It’s funny how and when certain memories surface.On Friday, I was honored to be interviewed by Lynn Cline on KSFR. She is very knowledgeable about New Mexico literary history, and mentioned Peggy Pond Church.
In 1985 or so, soon after I came to New Mexico, I had the remarkable experience of giving a poetry reading with Peggy Pond Church in Taos. Already blind and quite deaf, she sat right next to me when I read, holding my hand. She seemed like a darling old lady, but her toughness was also in evidence. I don’t think I had even yet read her masterpiece “The Woman At Otowi Crossing.”
An excellent article about her life appears at
Her death was also to have meaning for me. As the Taos profile says: “Eventually, however, her eyesight and hearing began to decline and diminish her quality of life. She died October 23, 1986, a date of her “own choosing.” In a letter left for friends and family, Peggy explained her decision.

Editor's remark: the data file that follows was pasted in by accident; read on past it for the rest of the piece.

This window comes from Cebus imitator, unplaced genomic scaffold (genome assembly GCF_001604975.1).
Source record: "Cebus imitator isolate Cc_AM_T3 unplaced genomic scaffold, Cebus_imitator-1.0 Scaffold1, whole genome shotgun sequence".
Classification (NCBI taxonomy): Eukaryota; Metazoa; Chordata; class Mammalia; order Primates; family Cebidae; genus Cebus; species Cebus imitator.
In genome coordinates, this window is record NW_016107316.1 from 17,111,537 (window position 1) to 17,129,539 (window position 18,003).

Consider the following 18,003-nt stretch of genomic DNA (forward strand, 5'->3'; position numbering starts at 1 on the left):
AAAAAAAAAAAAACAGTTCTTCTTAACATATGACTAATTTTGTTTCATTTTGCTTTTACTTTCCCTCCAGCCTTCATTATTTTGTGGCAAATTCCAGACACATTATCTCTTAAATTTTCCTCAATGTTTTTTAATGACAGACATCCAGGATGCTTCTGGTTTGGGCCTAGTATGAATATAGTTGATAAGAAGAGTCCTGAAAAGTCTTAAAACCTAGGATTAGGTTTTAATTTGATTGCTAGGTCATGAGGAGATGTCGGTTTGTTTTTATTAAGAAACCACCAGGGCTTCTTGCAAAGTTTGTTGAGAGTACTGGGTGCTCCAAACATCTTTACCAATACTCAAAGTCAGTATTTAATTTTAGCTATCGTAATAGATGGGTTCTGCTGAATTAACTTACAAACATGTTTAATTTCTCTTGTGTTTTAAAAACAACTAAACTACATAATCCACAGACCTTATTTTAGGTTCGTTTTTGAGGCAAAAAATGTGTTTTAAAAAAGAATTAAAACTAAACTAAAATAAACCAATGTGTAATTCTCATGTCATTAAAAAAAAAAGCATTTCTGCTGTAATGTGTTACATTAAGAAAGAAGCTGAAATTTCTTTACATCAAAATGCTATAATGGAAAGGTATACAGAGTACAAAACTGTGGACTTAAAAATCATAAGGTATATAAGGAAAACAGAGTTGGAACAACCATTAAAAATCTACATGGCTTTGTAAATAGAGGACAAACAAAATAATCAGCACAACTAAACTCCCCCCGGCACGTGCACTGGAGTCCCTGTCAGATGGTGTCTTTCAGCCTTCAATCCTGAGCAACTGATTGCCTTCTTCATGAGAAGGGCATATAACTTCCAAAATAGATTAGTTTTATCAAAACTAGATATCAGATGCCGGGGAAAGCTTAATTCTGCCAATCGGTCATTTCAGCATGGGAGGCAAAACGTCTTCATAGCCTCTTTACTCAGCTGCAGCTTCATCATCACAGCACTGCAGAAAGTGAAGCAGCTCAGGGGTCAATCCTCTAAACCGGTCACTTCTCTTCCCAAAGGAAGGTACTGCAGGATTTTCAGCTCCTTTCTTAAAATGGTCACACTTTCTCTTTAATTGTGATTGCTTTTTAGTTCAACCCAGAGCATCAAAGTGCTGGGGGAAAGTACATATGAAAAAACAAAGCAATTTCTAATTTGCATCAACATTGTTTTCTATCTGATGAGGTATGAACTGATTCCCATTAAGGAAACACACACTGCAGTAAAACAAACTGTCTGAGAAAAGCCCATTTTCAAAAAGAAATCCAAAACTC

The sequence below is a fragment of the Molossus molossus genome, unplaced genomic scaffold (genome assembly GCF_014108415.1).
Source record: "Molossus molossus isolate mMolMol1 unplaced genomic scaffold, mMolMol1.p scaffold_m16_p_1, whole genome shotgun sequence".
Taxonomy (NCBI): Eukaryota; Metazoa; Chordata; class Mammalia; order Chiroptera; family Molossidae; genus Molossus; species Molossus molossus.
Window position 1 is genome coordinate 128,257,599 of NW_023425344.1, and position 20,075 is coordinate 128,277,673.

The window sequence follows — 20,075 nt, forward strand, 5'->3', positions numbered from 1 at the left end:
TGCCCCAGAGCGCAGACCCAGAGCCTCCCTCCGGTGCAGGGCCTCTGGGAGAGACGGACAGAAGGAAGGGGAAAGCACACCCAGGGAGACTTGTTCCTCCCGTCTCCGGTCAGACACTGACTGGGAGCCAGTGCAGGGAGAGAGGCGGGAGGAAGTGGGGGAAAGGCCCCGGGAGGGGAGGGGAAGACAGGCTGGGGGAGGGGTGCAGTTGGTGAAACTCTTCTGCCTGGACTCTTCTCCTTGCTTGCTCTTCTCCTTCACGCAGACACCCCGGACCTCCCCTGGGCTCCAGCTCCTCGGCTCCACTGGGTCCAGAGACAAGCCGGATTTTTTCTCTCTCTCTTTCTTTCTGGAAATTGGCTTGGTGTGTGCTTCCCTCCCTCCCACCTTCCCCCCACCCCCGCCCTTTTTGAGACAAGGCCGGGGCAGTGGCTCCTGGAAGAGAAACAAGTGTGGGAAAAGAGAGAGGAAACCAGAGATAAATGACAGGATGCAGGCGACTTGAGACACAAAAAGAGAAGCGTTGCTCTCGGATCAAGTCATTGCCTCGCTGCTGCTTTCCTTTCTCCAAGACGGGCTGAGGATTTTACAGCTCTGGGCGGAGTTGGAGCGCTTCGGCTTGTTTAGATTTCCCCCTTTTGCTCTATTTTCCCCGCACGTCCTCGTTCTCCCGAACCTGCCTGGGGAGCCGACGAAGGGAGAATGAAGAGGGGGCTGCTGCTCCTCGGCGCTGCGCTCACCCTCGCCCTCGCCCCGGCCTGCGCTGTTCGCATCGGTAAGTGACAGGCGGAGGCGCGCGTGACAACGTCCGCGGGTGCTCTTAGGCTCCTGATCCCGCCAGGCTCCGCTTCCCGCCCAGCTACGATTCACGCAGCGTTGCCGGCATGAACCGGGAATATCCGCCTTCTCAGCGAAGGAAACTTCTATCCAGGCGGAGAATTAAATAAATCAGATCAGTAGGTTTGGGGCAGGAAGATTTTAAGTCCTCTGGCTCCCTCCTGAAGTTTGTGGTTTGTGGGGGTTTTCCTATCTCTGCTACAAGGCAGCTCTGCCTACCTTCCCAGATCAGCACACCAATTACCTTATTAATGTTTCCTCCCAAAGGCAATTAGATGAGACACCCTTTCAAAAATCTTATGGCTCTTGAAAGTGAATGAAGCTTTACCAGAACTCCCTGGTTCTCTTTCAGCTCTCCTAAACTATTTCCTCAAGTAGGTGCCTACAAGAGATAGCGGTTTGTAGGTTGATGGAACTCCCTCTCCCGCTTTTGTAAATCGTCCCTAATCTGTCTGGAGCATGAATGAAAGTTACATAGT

‘It has long been my belief that in old age when the body fails we should be permitted to lay it down at a time of our own choosing and allow the spirit to go free. To a poet, death is another phase of life. In this age of vociferous right-to-lifers, I feel that death has rights too and needs to be made a friend of.’ “
I remember discussing this with my friend Elizabeth Searle Lamb. As a young person, I was somewhat shocked. “Now dear,” Elizabeth began. That “dear” always signaled to me that she was about to impart something important. And she explained to me why she was sympathetic to this way of thinking.
Elizabeth died many years later of natural causes, but as I am now 60 and looking forward with some of the same focus and trepidations I feel grateful to have known of Church’s decision.
And I’m amazed that I held her hand.